Usually the binary of interest is
> docker inspect hashicorp/terraform:1.4.0 | grep -i entrypoint "ENTRYPOINT [\"/bin/terraform\"]" > docker inspect hashicorp/terraform:1.4.0 | grep -i cmd "Cmd": [
Or take a look on how the image was built:
> docker image history --no-trunc hashicorp/terraform:1.4.0 IMAGE CREATED sha256:c43 3 days ago /bin/sh -c #(nop) ENTRYPOINT ["/bin/terraform"]
After this where is the binary excurse, let us build and try our image:
docker build -t python-tools .
Will it work?
> docker run --rm -it python-tools /bin/bash root@866400d6b362:/# terraform --version ptTerraform v1.4.0 on linux_amd64 root@866400d6b362:/# python --version Python 3.9.16 root@866400d6b362:/# curl --version bash: /usr/bin/curl: No such file or directory
It does not work. But why?
The error message is not exactly helpful in finding what could actually be the problem. When we examine the upstream curl docker image, we see it is an alpine based image.
We can try to make it work, but spoiler alert: it is not worth doing it.
We can change the
python image to an alpine based:
After build, next error will be:
> docker run --rm -it python-tools /bin/sh / # curl --version Error loading shared library libcurl.so.4: No such file or directory (needed by /usr/bin/curl) ...
We can start copying
lib files to our docker image, but after copying
/usr/lib/libcurl.so we will see there are other linked libraries needed.
Process will become tedious and it is not worth the time. Easier is to install
curl using an OS package manager.
Depending on the tool we would like to use, we may have the luck, that our image is already equipped with its dependencies. If we are on the same architecture (amd64), and same version of an underlying operating system, it may work if we just copy the binary.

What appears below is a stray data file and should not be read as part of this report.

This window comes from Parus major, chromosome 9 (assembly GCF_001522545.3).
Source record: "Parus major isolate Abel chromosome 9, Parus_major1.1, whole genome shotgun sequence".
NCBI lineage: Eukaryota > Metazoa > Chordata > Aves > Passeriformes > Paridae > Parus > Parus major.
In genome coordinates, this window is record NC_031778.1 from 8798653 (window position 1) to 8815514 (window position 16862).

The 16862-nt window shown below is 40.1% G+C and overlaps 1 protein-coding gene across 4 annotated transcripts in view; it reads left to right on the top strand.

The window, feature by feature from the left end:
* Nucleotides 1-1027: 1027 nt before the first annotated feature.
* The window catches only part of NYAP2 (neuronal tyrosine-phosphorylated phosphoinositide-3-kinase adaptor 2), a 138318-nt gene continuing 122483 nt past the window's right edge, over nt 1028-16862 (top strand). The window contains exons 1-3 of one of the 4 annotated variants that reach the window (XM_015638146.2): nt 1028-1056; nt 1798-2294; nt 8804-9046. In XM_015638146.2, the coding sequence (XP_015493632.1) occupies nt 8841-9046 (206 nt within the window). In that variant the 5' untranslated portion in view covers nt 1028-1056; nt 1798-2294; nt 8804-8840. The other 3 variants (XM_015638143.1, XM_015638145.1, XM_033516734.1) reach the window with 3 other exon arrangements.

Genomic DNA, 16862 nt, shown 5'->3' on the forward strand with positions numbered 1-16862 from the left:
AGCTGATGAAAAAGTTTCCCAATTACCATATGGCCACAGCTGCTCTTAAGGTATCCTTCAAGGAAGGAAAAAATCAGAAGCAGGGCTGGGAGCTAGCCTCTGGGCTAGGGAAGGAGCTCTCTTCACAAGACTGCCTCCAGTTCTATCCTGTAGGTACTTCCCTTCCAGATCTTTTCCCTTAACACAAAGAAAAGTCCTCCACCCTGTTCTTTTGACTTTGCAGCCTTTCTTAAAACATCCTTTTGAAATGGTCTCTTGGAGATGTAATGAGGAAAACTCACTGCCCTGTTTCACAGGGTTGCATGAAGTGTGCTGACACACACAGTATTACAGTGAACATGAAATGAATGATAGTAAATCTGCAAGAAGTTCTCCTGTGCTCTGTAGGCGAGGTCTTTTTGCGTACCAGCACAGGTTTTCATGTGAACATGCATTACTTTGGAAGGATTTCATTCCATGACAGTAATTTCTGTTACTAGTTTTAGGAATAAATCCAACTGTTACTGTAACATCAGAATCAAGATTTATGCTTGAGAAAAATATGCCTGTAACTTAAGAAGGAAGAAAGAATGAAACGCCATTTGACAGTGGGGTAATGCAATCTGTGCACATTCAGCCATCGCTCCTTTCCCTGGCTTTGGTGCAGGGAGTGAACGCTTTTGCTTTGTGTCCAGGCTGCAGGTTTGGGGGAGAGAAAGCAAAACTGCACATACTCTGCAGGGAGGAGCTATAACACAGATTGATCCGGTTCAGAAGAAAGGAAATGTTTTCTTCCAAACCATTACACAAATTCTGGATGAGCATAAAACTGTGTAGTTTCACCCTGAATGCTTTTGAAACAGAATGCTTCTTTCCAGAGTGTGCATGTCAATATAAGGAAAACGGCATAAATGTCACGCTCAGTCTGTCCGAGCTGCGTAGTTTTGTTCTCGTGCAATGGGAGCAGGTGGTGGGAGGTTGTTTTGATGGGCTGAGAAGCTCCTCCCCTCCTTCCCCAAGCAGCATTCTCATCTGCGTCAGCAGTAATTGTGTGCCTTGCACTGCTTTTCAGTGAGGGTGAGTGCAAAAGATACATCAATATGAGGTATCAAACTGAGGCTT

When to use this approach
When to use combine approach:
- when we want to insert a tool, which is not the main software for which we are building our docker image
- the tool is self-sufficient binary/script and ideally it is confined in one directory, thus it is easy to cut-out (
- the tool does not have additional dependencies on an operating system or those are already met, e.g. python tools on a python image could work (presuming compatible python version)
In all other cases, it is easier to just
RUN apt update && apt install --no-install-recommeds -y <tool> && apt clean
or similar, based on an underlying OS.
Pros and cons of combined docker images
- when it works, the Dockerfile is easy to write and also easy to understand what is going on (e.g. we just want
terraformbinary to be present)
- no hassle around
apkcaches and whether we clean them or we have larger image because of those
- fast implementation, if we do this once we already know the tool is self-sufficient. Next time we need some docker image to have the tool, the trick is 5 minutes of work
- stable versions and deterministic docker image build. We litarally just take layers from other, deterministically chosen docker image.
There is no non-deterministic
apt updateor fetching
latestversion. The built image is always exactly, binary-wise, the same. This also speeds up, subsequent builds as layers are re-used.
- stable versions. If the image goes to production, we might forget to update our tools/dependencies. Then we are deploying older versions, which may be of a security concern. By using and installing the latest version from upstream repositories, we everytime build an image with latest patched version of tools.
Let me know in the discussion about any other pros and cons you see.
Tools that work
From the experience, generally all GO based tools work (
Scripts, which are just one-file (
Java all-in-one uber JAR files, assuming the image already has compatible Java (